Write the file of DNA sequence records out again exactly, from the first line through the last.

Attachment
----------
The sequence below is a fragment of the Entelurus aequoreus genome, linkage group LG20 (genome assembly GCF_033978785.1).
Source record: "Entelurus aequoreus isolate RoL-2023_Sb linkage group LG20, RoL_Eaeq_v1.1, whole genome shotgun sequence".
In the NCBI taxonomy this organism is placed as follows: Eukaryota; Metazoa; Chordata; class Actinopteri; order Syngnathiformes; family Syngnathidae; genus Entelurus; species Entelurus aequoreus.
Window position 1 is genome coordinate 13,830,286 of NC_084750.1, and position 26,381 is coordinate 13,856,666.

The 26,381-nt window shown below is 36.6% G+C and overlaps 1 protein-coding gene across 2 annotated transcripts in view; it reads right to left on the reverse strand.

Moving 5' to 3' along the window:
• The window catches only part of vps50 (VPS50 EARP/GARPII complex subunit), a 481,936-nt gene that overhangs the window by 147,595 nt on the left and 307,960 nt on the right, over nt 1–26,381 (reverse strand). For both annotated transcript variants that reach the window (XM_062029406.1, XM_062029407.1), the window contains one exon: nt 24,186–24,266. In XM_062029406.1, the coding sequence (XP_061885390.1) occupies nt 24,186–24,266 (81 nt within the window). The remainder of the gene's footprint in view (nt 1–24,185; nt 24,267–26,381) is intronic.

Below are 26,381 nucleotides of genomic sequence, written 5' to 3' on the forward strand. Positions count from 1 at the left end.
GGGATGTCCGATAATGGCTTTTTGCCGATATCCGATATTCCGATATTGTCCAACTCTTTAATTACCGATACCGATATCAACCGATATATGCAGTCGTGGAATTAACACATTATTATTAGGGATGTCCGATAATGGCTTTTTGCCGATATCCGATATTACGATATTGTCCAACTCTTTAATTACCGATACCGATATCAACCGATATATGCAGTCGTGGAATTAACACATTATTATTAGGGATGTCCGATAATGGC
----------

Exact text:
The sequence below is a fragment of the Entelurus aequoreus genome, linkage group LG20 (genome assembly GCF_033978785.1).
Source record: "Entelurus aequoreus isolate RoL-2023_Sb linkage group LG20, RoL_Eaeq_v1.1, whole genome shotgun sequence".
In the NCBI taxonomy this organism is placed as follows: Eukaryota; Metazoa; Chordata; class Actinopteri; order Syngnathiformes; family Syngnathidae; genus Entelurus; species Entelurus aequoreus.
Window position 1 is genome coordinate 13,830,286 of NC_084750.1, and position 26,381 is coordinate 13,856,666.

The 26,381-nt window shown below is 36.6% G+C and overlaps 1 protein-coding gene across 2 annotated transcripts in view; it reads right to left on the reverse strand.

Moving 5' to 3' along the window:
• The window catches only part of vps50 (VPS50 EARP/GARPII complex subunit), a 481,936-nt gene that overhangs the window by 147,595 nt on the left and 307,960 nt on the right, over nt 1–26,381 (reverse strand). For both annotated transcript variants that reach the window (XM_062029406.1, XM_062029407.1), the window contains one exon: nt 24,186–24,266. In XM_062029406.1, the coding sequence (XP_061885390.1) occupies nt 24,186–24,266 (81 nt within the window). The remainder of the gene's footprint in view (nt 1–24,185; nt 24,267–26,381) is intronic.

Below are 26,381 nucleotides of genomic sequence, written 5' to 3' on the forward strand. Positions count from 1 at the left end.
GGGATGTCCGATAATGGCTTTTTGCCGATATCCGATATTCCGATATTGTCCAACTCTTTAATTACCGATACCGATATCAACCGATATATGCAGTCGTGGAATTAACACATTATTATTAGGGATGTCCGATAATGGCTTTTTGCCGATATCCGATATTACGATATTGTCCAACTCTTTAATTACCGATACCGATATCAACCGATATATGCAGTCGTGGAATTAACACATTATTATTAGGGATGTCCGATAATGGC